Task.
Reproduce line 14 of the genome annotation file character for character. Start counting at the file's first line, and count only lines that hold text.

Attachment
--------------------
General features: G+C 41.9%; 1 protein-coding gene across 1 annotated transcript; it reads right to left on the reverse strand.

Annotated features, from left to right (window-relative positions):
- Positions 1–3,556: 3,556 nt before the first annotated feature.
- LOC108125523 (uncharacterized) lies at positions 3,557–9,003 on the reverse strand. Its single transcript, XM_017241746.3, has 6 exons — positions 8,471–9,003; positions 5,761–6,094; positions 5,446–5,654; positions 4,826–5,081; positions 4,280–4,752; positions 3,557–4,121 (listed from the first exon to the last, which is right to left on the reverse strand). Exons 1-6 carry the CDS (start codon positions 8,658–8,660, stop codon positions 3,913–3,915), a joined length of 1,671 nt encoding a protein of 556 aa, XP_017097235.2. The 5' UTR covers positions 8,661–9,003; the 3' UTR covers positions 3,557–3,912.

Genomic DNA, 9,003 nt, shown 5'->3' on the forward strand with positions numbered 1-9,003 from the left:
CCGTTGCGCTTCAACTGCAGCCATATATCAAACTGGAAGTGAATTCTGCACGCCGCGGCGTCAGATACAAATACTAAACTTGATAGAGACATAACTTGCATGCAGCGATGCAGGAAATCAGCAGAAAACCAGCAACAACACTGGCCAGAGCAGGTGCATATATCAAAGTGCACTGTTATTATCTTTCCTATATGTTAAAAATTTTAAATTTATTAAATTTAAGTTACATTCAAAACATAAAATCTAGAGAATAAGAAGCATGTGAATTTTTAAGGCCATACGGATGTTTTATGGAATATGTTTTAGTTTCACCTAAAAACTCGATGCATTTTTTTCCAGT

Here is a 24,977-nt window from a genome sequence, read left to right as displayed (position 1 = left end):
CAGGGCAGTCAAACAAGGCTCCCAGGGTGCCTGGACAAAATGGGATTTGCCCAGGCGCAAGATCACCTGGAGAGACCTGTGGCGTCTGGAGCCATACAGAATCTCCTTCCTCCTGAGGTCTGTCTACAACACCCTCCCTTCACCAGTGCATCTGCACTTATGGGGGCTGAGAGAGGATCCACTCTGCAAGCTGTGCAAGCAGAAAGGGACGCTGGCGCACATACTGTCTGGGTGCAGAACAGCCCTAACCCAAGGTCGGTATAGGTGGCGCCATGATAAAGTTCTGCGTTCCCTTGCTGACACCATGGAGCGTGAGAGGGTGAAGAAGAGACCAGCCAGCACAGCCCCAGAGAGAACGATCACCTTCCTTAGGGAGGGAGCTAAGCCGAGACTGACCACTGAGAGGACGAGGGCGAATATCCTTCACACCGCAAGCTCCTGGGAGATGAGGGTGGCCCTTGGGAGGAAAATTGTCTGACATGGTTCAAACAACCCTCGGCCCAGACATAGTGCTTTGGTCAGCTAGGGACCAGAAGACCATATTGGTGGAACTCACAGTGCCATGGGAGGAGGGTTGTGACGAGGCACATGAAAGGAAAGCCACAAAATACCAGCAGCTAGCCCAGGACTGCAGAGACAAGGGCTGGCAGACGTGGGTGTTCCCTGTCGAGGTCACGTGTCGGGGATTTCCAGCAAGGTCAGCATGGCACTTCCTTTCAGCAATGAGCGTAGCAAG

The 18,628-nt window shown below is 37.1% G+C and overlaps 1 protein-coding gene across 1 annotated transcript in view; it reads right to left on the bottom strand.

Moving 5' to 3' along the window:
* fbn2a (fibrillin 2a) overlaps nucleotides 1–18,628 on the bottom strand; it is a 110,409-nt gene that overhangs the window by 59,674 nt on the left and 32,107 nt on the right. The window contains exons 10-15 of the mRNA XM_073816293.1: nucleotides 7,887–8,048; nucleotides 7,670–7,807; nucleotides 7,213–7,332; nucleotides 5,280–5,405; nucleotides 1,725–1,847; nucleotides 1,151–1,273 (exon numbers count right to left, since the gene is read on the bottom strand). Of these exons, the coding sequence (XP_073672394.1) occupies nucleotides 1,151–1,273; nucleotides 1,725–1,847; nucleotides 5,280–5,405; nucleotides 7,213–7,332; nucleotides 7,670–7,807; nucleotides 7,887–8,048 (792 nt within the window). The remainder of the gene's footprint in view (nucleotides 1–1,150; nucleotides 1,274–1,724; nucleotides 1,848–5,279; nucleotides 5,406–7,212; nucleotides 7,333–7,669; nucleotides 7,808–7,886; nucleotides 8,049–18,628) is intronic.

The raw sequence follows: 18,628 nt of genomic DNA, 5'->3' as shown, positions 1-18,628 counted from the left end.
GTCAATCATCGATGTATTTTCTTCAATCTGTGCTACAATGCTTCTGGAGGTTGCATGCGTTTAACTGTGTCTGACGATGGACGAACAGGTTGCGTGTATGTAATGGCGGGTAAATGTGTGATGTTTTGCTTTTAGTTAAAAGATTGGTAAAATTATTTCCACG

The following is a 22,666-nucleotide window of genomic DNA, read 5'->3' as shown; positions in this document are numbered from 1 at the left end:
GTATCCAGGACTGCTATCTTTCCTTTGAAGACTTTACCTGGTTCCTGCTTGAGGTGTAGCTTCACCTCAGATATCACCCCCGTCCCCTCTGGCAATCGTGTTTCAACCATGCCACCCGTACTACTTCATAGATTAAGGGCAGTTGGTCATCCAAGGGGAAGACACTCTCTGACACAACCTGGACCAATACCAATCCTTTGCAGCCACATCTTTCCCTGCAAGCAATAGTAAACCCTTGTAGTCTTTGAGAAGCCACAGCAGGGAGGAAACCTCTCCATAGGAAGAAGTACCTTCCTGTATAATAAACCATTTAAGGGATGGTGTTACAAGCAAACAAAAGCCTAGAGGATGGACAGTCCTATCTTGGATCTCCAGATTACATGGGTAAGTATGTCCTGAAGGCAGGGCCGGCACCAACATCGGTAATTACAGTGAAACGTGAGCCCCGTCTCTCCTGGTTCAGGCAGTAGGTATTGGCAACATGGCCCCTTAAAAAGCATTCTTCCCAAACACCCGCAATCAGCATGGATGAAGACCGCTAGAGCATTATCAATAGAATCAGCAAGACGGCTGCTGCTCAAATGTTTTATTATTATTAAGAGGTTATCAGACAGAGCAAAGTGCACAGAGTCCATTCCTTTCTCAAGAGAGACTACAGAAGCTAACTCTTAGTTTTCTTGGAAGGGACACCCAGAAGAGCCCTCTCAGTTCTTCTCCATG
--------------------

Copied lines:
The following is a 22,666-nucleotide window of genomic DNA, read 5'->3' as shown; positions in this document are numbered from 1 at the left end: